The reason is this, If a mate or myself were the greatest at that game then we were the best in the world ! Our world and that’s all that mattered. In some cases people even gained notoriety as being ‘The Best’ and if they were then it seemed like they truly were the best in the living world. But again, the web now diffuses a large chunk of that charm in being great locally and speaking for myself, it de-motivates becoming great as the leaderboards usually show me just how rubbish I am.

    Great piece Al, think that’s my longest post ever !! :D

    • “Back on the older systems I used to love inventing pieces of the storyline in my head”

      Me too. Shame we don’t / can’t do that anymore.

  4. Lovely article, i’m reading it sunday “morning” having just stumbled out of bed – and i haven’t had my coffee yet.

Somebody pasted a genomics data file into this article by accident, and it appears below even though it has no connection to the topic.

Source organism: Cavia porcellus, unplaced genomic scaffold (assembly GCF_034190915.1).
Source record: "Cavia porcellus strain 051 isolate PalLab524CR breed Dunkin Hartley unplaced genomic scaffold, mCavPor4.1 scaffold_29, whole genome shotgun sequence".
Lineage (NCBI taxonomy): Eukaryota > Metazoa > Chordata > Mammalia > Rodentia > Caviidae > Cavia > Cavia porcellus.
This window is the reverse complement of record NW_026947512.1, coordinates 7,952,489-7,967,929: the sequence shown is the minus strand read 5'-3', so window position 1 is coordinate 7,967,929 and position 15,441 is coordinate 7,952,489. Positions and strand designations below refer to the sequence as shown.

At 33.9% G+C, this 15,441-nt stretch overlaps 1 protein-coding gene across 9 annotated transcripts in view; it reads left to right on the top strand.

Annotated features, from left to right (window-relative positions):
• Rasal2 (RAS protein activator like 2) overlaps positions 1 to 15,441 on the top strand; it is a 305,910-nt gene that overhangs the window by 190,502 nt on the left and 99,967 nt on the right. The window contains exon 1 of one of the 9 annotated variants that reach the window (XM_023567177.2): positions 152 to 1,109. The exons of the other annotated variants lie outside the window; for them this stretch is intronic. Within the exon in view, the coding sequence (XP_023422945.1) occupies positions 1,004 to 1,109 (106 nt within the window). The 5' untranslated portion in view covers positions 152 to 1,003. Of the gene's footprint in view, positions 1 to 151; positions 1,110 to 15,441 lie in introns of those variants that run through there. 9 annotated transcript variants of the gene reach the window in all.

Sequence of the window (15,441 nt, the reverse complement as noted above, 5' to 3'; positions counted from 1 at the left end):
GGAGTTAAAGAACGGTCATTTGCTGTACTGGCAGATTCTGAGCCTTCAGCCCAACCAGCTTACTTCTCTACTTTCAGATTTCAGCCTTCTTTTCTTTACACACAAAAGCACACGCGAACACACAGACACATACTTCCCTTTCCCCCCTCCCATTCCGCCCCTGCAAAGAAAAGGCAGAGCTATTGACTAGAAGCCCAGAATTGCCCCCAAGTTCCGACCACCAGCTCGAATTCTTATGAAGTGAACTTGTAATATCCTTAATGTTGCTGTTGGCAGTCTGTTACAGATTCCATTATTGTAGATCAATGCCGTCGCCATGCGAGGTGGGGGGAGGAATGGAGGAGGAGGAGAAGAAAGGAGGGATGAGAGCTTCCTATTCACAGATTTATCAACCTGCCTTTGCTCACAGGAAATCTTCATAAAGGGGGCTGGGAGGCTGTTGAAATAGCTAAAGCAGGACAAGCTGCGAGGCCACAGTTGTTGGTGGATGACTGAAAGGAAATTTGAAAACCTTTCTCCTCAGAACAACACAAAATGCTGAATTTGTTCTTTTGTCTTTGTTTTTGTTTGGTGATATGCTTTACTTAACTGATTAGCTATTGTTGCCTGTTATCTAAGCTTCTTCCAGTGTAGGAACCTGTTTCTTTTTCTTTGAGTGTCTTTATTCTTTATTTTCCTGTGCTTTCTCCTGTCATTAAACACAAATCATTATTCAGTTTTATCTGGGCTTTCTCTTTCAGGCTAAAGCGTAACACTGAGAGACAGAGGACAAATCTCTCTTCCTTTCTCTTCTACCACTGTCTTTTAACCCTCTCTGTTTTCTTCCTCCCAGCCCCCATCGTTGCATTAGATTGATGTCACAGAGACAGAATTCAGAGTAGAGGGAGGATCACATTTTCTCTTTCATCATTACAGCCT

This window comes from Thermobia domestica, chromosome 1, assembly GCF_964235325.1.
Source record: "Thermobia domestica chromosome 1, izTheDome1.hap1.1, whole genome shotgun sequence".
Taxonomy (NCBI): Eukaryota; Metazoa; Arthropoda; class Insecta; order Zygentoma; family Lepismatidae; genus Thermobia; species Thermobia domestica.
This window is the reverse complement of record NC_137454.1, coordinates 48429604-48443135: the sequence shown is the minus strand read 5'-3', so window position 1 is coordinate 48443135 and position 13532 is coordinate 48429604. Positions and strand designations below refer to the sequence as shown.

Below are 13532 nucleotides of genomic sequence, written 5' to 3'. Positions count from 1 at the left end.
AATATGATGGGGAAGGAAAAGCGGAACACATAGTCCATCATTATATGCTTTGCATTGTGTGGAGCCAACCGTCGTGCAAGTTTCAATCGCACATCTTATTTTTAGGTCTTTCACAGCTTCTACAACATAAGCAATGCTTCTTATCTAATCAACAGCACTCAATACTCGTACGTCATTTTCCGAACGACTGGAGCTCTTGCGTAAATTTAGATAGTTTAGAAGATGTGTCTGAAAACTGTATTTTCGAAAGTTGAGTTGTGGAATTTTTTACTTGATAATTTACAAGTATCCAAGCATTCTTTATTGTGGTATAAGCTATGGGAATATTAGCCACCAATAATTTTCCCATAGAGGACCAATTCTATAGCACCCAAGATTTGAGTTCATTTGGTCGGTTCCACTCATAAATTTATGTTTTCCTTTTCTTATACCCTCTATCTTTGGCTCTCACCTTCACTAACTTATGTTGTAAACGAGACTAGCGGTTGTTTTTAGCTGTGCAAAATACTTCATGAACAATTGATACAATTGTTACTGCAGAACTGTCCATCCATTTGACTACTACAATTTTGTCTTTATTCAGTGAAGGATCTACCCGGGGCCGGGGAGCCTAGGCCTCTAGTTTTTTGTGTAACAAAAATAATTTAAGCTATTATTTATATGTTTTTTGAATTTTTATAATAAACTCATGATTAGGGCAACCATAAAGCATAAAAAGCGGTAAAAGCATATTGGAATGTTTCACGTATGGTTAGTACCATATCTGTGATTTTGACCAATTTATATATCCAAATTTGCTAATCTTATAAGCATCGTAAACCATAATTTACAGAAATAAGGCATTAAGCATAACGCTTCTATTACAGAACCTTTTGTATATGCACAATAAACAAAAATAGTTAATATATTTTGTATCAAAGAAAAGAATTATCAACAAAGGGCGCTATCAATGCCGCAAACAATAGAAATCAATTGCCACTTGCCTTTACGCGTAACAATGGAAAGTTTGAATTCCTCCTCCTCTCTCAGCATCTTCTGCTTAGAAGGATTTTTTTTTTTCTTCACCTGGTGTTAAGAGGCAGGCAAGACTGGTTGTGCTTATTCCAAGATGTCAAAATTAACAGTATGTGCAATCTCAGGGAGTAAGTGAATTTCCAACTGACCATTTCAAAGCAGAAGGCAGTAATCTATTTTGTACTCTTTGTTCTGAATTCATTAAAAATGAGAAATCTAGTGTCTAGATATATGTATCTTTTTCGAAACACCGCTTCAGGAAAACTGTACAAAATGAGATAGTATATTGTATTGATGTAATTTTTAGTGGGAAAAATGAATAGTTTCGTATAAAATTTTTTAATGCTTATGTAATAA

I also cut my teeth with a ZX81, bought by mail order myself by earning money doing a morning milk round. I remember going in to the post office every second day for 2 weeks until it arrived – such was my anticipation and impatience! :)
    The nearest computer store to me was over 50 miles away and very few others at my school had a home computer so i devoured every magazine i could get my hands on. Occasionally, the family would make a trip to the city and i would head straight to the computer store where sadly they had nothing for ZX81 but it was wonderful being able to chat with people who shared my hobby.

    Then one day i spied a 2nd hand Vic-20 in the window of our local electrical store – i must have stared at it longingly through the window for a few weeks before deciding to sell my ZX81 to a kid at my school ( at a profit! ) and used that as a deposit. It was a remarkable upgrade from the ZX81 as it had both sound and colour! :D